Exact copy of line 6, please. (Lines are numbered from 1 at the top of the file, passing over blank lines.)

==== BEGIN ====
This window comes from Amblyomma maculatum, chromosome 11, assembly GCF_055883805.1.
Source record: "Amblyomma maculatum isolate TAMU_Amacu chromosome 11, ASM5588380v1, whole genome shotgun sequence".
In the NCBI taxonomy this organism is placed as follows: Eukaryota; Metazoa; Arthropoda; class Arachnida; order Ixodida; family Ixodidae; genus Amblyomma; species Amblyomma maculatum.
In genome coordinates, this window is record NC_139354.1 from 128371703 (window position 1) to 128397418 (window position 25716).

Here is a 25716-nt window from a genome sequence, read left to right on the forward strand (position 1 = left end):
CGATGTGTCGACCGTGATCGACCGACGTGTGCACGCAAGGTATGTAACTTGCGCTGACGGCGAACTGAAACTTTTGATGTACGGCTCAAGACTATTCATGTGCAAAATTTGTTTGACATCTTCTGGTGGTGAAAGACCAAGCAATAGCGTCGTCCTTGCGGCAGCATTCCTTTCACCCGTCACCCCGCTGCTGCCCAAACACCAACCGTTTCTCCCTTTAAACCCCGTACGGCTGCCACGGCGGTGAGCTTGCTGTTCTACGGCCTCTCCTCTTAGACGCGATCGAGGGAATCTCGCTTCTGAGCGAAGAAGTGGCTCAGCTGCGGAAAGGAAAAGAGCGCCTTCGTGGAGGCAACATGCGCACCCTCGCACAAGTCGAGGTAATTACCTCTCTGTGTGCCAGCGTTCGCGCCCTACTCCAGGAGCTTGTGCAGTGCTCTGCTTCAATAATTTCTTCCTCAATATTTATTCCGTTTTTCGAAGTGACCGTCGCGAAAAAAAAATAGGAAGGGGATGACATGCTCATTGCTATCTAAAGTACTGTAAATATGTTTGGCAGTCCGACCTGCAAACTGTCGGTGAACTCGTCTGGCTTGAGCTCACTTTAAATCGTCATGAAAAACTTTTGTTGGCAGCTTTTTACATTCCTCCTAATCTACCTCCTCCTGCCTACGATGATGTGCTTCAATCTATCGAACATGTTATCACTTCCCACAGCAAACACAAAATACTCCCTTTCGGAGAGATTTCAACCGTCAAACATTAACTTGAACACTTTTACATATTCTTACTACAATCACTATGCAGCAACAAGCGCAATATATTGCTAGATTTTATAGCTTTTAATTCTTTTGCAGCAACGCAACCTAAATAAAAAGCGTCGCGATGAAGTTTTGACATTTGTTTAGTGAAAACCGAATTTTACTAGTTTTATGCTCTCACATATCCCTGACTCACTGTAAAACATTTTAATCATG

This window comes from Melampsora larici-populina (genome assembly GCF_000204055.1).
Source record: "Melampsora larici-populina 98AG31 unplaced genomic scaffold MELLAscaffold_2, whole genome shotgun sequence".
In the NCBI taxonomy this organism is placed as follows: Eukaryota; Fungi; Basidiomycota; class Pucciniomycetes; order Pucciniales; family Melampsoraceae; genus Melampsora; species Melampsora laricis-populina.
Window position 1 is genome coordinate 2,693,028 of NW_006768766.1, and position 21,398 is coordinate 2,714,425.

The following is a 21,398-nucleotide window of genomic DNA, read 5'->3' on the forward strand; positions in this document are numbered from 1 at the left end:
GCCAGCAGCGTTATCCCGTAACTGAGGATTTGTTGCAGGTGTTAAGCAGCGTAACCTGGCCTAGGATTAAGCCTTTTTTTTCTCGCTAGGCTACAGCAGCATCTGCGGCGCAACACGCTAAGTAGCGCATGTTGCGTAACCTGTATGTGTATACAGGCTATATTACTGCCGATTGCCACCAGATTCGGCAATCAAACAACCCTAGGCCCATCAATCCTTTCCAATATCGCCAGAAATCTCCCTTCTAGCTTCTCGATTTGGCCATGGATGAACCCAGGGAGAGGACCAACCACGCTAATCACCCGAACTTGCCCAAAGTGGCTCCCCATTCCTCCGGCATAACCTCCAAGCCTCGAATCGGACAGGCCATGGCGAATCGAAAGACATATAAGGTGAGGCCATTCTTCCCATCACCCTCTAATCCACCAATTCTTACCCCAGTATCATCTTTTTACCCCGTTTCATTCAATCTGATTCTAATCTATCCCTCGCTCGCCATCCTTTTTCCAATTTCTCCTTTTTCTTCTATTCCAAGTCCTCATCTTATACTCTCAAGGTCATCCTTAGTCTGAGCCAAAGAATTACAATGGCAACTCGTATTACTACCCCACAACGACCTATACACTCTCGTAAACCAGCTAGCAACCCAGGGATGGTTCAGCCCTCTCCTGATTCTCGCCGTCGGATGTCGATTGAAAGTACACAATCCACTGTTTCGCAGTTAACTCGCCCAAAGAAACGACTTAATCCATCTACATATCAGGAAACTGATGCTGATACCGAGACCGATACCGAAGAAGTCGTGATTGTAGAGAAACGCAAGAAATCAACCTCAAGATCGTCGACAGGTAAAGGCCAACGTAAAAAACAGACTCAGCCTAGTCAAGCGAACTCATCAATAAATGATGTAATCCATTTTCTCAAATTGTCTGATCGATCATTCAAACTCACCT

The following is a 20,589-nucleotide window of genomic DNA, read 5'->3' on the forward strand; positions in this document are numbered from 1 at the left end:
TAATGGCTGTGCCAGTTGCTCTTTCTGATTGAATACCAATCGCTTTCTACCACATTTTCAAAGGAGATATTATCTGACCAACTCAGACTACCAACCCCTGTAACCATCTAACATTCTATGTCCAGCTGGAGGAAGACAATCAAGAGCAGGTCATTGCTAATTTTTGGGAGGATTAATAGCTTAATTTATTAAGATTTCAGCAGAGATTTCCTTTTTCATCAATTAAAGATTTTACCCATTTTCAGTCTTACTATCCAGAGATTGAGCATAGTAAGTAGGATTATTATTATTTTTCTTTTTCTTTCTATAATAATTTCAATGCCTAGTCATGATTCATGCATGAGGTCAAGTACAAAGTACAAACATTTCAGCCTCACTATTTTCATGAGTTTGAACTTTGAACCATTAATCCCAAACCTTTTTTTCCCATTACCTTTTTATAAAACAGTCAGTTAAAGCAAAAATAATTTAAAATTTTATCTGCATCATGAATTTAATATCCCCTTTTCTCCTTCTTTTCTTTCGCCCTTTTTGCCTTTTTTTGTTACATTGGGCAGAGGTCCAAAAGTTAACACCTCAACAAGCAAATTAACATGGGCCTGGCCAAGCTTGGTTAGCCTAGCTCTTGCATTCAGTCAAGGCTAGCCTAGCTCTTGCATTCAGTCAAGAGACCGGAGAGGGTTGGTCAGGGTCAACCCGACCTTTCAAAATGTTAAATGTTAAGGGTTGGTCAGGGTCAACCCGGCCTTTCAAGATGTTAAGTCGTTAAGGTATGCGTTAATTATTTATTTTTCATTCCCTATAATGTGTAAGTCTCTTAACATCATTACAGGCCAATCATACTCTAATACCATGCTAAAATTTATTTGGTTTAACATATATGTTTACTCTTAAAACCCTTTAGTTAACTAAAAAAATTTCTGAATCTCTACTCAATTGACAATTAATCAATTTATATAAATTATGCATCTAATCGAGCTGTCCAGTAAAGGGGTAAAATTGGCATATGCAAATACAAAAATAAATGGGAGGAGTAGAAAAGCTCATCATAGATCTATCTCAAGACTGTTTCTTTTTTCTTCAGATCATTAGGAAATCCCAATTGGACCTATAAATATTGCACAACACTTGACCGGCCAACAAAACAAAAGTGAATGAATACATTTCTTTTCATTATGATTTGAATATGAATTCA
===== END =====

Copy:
CGATGTGTCGACCGTGATCGACCGACGTGTGCACGCAAGGTATGTAACTTGCGCTGACGGCGAACTGAAACTTTTGATGTACGGCTCAAGACTATTCATGTGCAAAATTTGTTTGACATCTTCTGGTGGTGAAAGACCAAGCAATAGCGTCGTCCTTGCGGCAGCATTCCTTTCACCCGTCACCCCGCTGCTGCCCAAACACCAACCGTTTCTCCCTTTAAACCCCGTACGGCTGCCACGGCGGTGAGCTTGCTGTTCTACGGCCTCTCCTCTTAGACGCGATCGAGGGAATCTCGCTTCTGAGCGAAGAAGTGGCTCAGCTGCGGAAAGGAAAAGAGCGCCTTCGTGGAGGCAACATGCGCACCCTCGCACAAGTCGAGGTAATTACCTCTCTGTGTGCCAGCGTTCGCGCCCTACTCCAGGAGCTTGTGCAGTGCTCTGCTTCAATAATTTCTTCCTCAATATTTATTCCGTTTTTCGAAGTGACCGTCGCGAAAAAAAAATAGGAAGGGGATGACATGCTCATTGCTATCTAAAGTACTGTAAATATGTTTGGCAGTCCGACCTGCAAACTGTCGGTGAACTCGTCTGGCTTGAGCTCACTTTAAATCGTCATGAAAAACTTTTGTTGGCAGCTTTTTACATTCCTCCTAATCTACCTCCTCCTGCCTACGATGATGTGCTTCAATCTATCGAACATGTTATCACTTCCCACAGCAAACACAAAATACTCCCTTTCGGAGAGATTTCAACCGTCAAACATTAACTTGAACACTTTTACATATTCTTACTACAATCACTATGCAGCAACAAGCGCAATATATTGCTAGATTTTATAGCTTTTAATTCTTTTGCAGCAACGCAACCTAAATAAAAAGCGTCGCGATGAAGTTTTGACATTTGTTTAGTGAAAACCGAATTTTACTAGTTTTATGCTCTCACATATCCCTGACTCACTGTAAAACATTTTAATCATG